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which were of importance, from his own recolledioa of incidents, casusly iet don?.
. There are some in shich he seems to have inserted every thing as it frok tis fares, in recipe, ceairy, jurii prudence, or matters of 12**e; and 1 and others irio stich le bas irzesierted the same things, tut tas de tributed tien acco: d 32 ta their sciectibe connexions. la fort, he has kept a journal and lezer of his sucies, and has poed his bocka Ike a .erchant. I have lov'sed over the memorandums wib fome care, and have there seen the first germs of those discoveries which have at kit produced such a complete revolution in chemical science. What paricu ariy ftruck me, was the fileadiness with which be adranedin 299 pa:b of knowisdie l a retratfun. Things are inserted for the first time, from some present impreffion of their fingularity or impostauce, but witbout any adufion to their connexions. When a thing of ibe lame kind is mentioned again, there is generally a reference back to its filow; and thus the most insulated fa&s often acquired a con. nexion shich gave them scientific importacce.' Preiace, p. xxi. xxii.
Mr Robiion has performed the doty entrusted to him by his friend's execu:ors, in such a manner as muit entitle him not merely to their thanks, bur to the lafting gratitude of the scientific world. He has pretented us with a very tail, and apparently a very accu. Iste collection, of the most valuable parts of the lectures, as nearly as postible in the very words of the teacher. He has faithfully adhered to the arrangement of the course, except in two instances, where a fught charge seems to be perfedly justified by the convenience which attends it. His preface contains a clear and compendious account of the import of Dr Black's discoveries, and a very interesting sketch of his life. In the fooi-notes, he has ocea. fionally added to the rich collection of facts and observations contained in the text, leveral valuable remarks and statements fuggested by his own experience. Iu the more copious notes subjcined to each volume, he has introduced various difcuffions of the highest importance both to the elucidation of the general subject, and the establishment of leading points in the history of the science. Let our scientific readers consider, how much of all this confifts in mere labour, unrepaid by the peculiar reward of genius; and let them remember that Mr Robison's talents are as original as his acquirements are various and profound : they will then be able to estimate the extent of the obligations under which he has laid them by editing this valuable work.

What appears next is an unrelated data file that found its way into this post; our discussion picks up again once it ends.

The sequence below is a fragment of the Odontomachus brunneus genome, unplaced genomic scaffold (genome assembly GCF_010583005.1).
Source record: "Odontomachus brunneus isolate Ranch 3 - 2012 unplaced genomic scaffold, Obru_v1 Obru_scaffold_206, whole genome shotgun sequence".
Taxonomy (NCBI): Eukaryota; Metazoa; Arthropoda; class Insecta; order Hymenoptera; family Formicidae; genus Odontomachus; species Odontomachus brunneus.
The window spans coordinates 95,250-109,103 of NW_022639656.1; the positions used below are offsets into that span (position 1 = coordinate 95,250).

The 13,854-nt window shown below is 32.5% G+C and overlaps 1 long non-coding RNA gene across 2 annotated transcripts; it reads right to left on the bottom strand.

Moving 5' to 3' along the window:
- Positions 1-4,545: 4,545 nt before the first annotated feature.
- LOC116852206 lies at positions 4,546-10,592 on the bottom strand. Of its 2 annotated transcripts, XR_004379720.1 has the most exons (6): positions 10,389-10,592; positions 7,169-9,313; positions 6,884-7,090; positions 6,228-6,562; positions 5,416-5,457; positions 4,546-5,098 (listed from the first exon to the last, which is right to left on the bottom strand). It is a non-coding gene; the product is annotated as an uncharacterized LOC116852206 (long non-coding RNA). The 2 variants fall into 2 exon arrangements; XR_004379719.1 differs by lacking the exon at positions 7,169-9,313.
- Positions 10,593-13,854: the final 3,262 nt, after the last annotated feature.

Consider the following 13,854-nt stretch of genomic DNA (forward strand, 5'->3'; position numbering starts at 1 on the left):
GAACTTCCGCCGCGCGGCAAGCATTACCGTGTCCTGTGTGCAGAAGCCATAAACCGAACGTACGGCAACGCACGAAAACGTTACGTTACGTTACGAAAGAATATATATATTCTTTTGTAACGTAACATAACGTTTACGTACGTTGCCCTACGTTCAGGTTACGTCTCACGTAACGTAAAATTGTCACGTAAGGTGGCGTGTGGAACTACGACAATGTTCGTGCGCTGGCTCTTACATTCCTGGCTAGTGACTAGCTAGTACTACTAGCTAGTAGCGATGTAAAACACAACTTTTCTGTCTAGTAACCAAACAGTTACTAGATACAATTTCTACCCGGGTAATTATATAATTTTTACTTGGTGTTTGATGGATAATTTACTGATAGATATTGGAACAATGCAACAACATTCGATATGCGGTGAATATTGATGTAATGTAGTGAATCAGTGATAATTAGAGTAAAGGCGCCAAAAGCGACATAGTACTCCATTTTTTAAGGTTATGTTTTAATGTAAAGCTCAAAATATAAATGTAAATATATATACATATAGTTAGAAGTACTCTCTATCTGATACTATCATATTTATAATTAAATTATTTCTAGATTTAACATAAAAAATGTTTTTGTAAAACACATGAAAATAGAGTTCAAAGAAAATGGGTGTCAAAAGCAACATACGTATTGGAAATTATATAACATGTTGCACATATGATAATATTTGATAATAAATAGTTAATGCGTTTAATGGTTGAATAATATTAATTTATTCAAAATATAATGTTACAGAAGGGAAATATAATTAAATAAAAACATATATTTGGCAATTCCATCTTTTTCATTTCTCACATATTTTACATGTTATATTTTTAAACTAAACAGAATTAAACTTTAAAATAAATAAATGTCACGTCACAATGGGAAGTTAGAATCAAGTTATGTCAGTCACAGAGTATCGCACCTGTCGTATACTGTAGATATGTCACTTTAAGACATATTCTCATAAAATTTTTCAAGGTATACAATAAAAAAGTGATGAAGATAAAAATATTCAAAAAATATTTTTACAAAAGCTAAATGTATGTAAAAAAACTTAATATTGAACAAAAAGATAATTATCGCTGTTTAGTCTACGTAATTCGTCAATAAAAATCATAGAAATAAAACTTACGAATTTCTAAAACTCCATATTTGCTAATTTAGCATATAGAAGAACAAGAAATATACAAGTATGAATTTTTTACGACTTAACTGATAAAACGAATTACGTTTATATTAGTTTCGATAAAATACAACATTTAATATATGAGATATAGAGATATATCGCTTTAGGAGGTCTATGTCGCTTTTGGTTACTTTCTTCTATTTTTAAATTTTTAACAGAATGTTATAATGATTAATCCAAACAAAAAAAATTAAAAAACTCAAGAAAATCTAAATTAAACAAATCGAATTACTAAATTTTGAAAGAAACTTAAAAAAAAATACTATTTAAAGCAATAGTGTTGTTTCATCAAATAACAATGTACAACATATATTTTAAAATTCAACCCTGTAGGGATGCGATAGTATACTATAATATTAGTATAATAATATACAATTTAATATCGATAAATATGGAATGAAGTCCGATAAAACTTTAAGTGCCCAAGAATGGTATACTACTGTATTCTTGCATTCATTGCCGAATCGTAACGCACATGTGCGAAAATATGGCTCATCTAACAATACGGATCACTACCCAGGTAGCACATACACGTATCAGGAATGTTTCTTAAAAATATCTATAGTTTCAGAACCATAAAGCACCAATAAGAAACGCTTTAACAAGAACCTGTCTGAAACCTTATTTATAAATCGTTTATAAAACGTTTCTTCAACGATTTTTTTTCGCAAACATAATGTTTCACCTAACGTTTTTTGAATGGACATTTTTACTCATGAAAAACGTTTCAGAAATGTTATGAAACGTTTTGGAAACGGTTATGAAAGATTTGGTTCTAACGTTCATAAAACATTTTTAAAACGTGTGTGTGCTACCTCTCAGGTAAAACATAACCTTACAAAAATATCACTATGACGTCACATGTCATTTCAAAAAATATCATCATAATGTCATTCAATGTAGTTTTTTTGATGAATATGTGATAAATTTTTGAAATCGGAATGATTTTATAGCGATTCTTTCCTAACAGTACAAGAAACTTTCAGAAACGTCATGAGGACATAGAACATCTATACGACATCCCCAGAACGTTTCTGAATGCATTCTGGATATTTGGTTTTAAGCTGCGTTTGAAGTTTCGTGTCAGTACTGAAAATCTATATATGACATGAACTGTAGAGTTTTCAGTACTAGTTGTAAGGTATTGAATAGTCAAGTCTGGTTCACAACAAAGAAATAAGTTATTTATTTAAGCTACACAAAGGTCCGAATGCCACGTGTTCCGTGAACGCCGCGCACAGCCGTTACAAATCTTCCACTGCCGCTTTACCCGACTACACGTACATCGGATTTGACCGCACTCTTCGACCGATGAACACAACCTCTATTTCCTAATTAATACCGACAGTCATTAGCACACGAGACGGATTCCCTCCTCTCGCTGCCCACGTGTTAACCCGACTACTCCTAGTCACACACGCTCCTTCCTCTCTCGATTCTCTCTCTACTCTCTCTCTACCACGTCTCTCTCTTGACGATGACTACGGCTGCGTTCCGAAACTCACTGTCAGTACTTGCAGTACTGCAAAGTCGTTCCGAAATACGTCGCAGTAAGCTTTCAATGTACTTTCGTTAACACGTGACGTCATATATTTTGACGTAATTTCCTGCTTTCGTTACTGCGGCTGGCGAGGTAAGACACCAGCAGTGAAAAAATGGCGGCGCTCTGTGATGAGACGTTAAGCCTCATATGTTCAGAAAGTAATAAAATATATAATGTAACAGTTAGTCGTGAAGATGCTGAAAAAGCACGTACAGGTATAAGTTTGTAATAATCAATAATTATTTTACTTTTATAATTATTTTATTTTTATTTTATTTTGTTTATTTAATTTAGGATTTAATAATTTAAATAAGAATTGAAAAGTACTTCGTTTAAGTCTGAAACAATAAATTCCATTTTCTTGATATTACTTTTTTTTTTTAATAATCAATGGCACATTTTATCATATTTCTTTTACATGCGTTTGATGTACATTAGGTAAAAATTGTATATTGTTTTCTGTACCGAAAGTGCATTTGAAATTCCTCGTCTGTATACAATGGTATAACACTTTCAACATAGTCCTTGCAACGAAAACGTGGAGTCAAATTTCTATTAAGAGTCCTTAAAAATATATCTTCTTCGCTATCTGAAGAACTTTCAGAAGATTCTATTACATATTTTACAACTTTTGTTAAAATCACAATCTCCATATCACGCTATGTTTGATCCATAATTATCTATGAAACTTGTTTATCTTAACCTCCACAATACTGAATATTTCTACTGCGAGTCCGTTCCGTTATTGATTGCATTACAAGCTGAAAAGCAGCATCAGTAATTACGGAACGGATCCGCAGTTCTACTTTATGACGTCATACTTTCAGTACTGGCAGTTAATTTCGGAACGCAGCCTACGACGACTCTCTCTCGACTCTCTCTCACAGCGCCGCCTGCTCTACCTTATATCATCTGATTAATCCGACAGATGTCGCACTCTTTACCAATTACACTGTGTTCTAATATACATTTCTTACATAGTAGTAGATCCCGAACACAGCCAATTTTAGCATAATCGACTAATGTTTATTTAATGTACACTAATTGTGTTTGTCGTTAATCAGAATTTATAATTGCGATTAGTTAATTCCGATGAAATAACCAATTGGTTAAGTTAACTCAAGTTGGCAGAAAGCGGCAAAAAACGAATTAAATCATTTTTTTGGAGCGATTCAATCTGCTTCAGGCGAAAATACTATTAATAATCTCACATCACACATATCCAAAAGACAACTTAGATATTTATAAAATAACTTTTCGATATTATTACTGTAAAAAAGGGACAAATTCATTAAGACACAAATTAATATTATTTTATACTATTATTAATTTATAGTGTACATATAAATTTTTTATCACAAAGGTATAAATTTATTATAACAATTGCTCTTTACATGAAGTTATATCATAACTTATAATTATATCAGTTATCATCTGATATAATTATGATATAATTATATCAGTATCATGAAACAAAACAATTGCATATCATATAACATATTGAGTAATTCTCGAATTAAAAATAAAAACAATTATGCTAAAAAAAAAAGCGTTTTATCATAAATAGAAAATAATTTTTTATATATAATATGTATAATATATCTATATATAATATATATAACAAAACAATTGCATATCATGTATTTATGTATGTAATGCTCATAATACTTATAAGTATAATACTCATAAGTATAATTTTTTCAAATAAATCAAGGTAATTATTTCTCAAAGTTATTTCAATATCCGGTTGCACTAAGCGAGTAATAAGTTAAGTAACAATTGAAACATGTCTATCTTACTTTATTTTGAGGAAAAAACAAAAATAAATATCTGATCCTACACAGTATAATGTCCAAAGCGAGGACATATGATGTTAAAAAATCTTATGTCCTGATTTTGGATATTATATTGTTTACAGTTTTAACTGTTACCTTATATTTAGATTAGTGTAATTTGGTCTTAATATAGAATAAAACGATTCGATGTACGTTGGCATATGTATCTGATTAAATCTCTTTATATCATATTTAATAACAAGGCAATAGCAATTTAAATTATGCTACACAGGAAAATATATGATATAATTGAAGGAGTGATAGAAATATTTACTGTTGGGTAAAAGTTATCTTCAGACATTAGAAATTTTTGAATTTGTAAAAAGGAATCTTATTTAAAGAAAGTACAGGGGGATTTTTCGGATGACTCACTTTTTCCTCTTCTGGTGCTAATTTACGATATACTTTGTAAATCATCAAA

It would be perfectly inconsistent with our plan, and far ex. ceed our limits, to analyze these lectures, or the commentaries of the editor, which, like the text, must necessarily be very miscellaneous. We shall confine ourselves to a few general observations on each of the two departments; and fall, in the firft place, endeavour to make our readers acquainted with the illus